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Ophrys ortuabis

O. ortuabis was first described from Sardinia by Grasso and Manca in 2002 and belongs to the thirteen strong O. funerea group of Ophrys. Its name refers to the Ortuabis Pass in the central region of Sardina.

This species is endemic to Sardinia and is both highly localised and extremely rare. It is probably at its most frequent, perhaps even confined to the Laconi region of central Sardinia where it can be found in small colonies on rocky garrigue and invariably in the company of Rosmarinus officianalis (photo six illustrates this association very well). Sardinia hosts four (non yellow) Psuedophrys that are found only there or in neighbouring Corsica. In flower size order these are the tiny O. ortuabis itself, the small O. funerea, the medium sized O. zonata and the large O. eleonorae, this being a convenient rough guide by which to initially differentiate them.

O. ortuabis is, as mentioned above, a truly tiny orchid, not at all dissimilar to the Rhodes endemic and fellow group member, O. parvula, and as such, is unmistakable and easily distinguished from other of the Sardinian Pseudophrys. Its choice of habitat dictates that few other Pseudophrys associate closely with it, other than O. lepida, which is easily differentiated by its greater size and overall yellower appearance. O. ortuabis is a small, spindly plant producing two or three flowers, immediately recognizable by both their size and the usually broad yellow margin surrounding a dark brown lip. It is an early flowerer, appearing in March and finished by early April, at a time when most other Sardinian orchids, bar Gennaria diphylla are just starting their own flowering cycle.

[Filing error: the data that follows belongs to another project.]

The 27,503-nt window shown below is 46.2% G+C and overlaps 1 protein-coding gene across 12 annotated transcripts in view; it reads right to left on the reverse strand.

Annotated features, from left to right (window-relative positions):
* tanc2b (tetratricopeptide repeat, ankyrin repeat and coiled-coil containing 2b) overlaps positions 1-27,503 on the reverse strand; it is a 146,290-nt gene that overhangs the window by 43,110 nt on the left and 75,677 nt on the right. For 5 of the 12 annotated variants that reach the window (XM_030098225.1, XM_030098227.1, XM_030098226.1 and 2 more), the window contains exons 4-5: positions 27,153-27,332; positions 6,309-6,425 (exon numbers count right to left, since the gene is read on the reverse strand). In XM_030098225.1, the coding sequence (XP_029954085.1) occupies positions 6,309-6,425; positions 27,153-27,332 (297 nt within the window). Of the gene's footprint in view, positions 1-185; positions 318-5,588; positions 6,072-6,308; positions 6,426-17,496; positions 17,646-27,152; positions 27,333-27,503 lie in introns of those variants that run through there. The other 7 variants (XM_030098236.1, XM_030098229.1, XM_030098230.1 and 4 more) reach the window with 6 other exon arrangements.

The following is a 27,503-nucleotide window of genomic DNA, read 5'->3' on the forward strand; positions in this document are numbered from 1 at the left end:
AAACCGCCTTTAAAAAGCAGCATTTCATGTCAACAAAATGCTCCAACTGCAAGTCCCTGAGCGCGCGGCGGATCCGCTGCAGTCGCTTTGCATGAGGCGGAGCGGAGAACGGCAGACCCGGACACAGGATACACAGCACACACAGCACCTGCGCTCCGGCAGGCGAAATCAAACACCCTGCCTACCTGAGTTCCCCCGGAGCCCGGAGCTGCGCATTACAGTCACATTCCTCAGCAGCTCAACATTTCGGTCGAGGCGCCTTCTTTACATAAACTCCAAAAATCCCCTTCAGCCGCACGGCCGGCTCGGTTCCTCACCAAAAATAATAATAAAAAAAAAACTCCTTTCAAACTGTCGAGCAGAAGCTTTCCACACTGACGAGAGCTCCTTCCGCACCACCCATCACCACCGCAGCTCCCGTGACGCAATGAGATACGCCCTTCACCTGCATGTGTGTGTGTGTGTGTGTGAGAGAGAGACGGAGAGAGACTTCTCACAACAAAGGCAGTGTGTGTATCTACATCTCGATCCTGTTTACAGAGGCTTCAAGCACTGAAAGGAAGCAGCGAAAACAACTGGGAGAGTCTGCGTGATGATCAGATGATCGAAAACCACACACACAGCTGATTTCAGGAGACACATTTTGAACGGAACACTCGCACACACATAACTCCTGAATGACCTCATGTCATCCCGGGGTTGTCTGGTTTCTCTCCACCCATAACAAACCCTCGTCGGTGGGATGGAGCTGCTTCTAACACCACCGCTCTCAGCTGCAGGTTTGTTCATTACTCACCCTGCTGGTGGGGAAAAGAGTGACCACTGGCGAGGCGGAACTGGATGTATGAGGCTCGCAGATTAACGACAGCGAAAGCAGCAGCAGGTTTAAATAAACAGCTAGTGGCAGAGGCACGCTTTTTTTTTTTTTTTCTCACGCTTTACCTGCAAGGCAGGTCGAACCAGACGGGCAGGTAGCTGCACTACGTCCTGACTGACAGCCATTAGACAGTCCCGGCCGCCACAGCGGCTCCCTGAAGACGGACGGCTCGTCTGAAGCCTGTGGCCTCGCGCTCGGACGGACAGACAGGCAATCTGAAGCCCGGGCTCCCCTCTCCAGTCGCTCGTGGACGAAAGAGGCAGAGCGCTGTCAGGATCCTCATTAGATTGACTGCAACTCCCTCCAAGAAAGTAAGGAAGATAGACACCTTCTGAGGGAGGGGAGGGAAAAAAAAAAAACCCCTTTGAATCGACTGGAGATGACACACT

The illustrations come from the Laconi district of Sardinia and date from the first week of April by which time they were already fading quickly.